The United Sates Air Force is moving forward and looking to bring in its upgraded version once the ‘Spectre’ draw-down is complete. AC-130H Spectre Gunship: ‘Heavy Metal,’ The Final Chapter U.S. Airmen assigned to the 16th Expeditionary Special Operations Squadron share their thoughts on this proverbial ‘changing of the guard,’ and reminisce on good times with their own AC-130H affectionately named “Heavy Metal,” as they enjoy their final combat deployment with her. AC-130 gun camera pouring down hard rain on the bad guys Air Force Special Operations Command will begin flight tests later this year on a new gunship that will replace its aging fleet of AC-130s. An ‘MC-130J Commando II’ arrived at Eglin Air Force Base, Fla., last month, where it will be converted into a new variant called the ‘AC-130J Ghost-rider.’ The AC-130J will be a combination of the advanced avionics, targeting systems and engines of the MC-130J and the cannons and bombs of legacy AC-130s, which have been in high demand for providing close-air support and armed reconnaissance in Afghanistan. The new gunship will have dual electro-optical infrared sensors and all-weather synthetic aperture radar to help deliver AGM-176 Griffin missiles, small-diameter bombs and blasts from a 30mm cannon. ‘MC-130J Commando II’“Major enhancements will include extended sensor capabilities, more precise fire control and stand-off precision guided weapons capabilities,” said Capt. Belena Marquez, spokeswoman for Air Force Special Operations Command. It is estimated 2014-2016 will see the draw-down and replacement program complete.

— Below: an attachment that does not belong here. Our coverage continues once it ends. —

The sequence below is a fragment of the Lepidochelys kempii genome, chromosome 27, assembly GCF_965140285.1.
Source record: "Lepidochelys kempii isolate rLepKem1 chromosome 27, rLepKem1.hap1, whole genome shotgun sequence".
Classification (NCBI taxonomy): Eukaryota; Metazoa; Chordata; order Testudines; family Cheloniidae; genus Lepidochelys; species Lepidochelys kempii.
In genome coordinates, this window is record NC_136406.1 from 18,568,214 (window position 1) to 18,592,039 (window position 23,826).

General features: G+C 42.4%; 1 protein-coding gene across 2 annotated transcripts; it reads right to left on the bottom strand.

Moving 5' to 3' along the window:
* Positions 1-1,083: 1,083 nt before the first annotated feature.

Chapettes and Chaps, that is my act of contrition complete for the ‘alleged’ slur placed against the Chaps of the Air Force, through my post of ‘Fifty Shady Ways of Dress.’ But what a pleasure reading up on the history of the AC 130 SPECTRE… Yours Aye.